wikipedia: A police state is a state in which the government maintains strict control over the population, particularly through suspension of civil rights...

One of the things I really appreciate about the founders is that they gave us equality under the law (if we could keep it, and apparently we couldn't).

One of my personal definitions of a police state, is when the police can do things that are illegal for "normal people" to do...because they are above the law.

Well, they want to photograph us, video tape us, monitor our every move, but they however, not only expect their privacy...they freaking get it by force of law and a jack boot for those that still don't "get it."

Here is a perfect example:

http://www.villagevoice.com/news/0615,ferguson,728 [villagevoice.com] 04,5.html [villagevoice.com]

Since 2003, the NYPD has been filming protesters at political demonstrations, regardless of whether anything illegal's going on. City lawyers were in court last month defending the practice, arguing that what happens in public view is fair game.

But police evidently aren't so keen on surveillance when the cameras are turned on them--particularly when those cameras show them abusing free-street-parking privileges.

Transporter_ii

Does anybody else... (0, Redundant)

Cpoff (991199) | more than 7 years ago | (#15819572)

Feel more helpless every day?

When I read things like this, and other subjects posted to Slashdot on a daily basis (see Diebold story prior to this, etc), it really frightens me. Reminds me of the beginning of HL2, when you get off of the train...

"Citizen, stand down."

Re:Does anybody else... (1, Insightful)

daveschroeder (516195) | more than 7 years ago | (#15819609)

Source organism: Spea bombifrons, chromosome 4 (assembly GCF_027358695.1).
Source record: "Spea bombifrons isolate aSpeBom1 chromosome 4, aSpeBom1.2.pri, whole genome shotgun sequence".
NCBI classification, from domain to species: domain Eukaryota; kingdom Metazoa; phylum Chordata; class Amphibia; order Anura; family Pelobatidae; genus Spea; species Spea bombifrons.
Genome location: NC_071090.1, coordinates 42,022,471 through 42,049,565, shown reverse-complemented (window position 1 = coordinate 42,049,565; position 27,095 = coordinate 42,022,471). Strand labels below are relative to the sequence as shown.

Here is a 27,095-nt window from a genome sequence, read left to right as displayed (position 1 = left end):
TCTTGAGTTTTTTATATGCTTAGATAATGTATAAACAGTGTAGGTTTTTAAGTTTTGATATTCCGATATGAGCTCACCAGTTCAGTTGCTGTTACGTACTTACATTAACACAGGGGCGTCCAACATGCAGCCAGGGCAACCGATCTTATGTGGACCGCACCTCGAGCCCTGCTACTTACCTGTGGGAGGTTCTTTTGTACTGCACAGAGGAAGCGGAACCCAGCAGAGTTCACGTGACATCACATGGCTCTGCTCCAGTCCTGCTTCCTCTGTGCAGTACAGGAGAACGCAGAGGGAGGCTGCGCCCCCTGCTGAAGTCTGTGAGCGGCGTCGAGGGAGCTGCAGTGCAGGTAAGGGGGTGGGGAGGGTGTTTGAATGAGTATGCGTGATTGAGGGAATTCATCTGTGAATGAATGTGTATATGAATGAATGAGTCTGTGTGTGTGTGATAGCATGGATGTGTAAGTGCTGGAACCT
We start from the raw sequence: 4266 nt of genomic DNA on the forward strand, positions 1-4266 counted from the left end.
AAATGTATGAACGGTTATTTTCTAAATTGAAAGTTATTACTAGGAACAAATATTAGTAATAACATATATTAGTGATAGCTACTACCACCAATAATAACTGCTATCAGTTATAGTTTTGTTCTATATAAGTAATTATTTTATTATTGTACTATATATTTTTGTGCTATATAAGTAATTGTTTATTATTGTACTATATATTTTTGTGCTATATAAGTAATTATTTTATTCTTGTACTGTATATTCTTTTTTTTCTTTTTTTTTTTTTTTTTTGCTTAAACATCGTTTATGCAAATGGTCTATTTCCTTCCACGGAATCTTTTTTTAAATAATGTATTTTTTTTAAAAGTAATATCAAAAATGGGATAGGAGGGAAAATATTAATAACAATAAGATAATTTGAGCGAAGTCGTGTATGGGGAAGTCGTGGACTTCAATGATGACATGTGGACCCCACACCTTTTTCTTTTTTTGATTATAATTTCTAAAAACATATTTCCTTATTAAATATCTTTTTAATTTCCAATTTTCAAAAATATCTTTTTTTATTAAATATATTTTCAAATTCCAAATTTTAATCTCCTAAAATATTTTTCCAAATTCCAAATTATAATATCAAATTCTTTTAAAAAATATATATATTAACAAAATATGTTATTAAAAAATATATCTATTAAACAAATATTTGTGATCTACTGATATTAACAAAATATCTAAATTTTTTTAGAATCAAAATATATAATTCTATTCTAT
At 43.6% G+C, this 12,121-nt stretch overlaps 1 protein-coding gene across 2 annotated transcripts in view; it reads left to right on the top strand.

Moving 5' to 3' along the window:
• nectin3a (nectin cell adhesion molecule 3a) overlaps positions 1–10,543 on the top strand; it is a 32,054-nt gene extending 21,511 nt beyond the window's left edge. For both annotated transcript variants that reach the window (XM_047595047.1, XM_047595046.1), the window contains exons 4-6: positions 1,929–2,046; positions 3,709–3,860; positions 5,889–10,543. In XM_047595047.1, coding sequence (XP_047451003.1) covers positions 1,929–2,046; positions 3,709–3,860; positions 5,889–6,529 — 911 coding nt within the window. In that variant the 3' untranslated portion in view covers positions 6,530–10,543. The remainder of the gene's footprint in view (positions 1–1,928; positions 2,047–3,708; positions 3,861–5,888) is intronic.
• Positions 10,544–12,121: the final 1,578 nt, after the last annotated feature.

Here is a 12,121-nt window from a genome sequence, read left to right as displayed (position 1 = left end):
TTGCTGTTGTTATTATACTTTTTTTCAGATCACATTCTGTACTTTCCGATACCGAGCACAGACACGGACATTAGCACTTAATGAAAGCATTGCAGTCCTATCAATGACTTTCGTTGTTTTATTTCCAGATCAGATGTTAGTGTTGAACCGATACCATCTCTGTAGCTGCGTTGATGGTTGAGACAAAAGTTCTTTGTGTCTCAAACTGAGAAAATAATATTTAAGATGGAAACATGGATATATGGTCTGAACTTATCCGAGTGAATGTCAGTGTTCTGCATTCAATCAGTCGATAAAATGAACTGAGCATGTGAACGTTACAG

Does anybody else feel more helpless every day?

Yes, I do.

Helpless to stop the endless barrage of stories and claims that we're living in an Orwellian 1984 totalitarian police state, when in fact nothing substantial has really changed in 50 years (save the technology, which goes both ways: it gives authorities more systems to abuse, and it gives citizens more vehicles to document and comment, e.g., ubiquitous cell phone cameras and blogs where nearly everyone believes that we already like in a police state).

What *really* scares me is that people genuinely, legitimately believe this, and believe that police and government are out to get them, and that they're all corrupt and only looking for ways to extend their power or line their pockets.

Re:Does anybody else... (2, Insightful)

Cpoff (991199) | more than 7 years ago | (#15819744)

Why is it alarmism?

As technological advances ramp up faster and faster, and this endless amount of information begins to become available to most any people (especially government), why is it alarmism to be worried? I was not stating we live in Orwell's world, or anywhere close to it...

If anything has become apparent in the last twenty years, its that change happens VERY fast now. People become more complacent every day, the government and its actions become more shrouded and from what it appears, less responsible. With most peoples understanding of the government and the world around them dictated but what is seen in the media, opinions stop becoming personal and appear to becoming part of the mass (ie: media).

I completely understand your distaste at many peoples "alarmist" attitude, but it is a much better attitude to have then that of complaceny. As this article really shows, you must not stand down when things of this nature happen to you, be it from a police officer or a corrupt politician. And to get back to my original point, as information and access to it becomes nearly infinite and instantaneous, so will the ability to alter it and present viewpoints favorable to a specific outcome. Everything happens so fast now adays, people cannot afford the time to stop and just take a look around...

It is not Orwell yet, and may not be ever, but it is beginning to lean in that direction rather then away from it.

Re:Does anybody else... (2, Interesting)

finkployd (12902) | more than 7 years ago | (#15819820)

What *really* scares me is that people genuinely, legitimately believe this, and believe that police and government are out to get them, and that they're all corrupt and only looking for ways to extend their power or line their pockets.

The police? No most of them are good but it scares me a bit that the "us against them" mentality is so pervasive that even the good majority will back the bad apples in a "band of brothers" sort of way.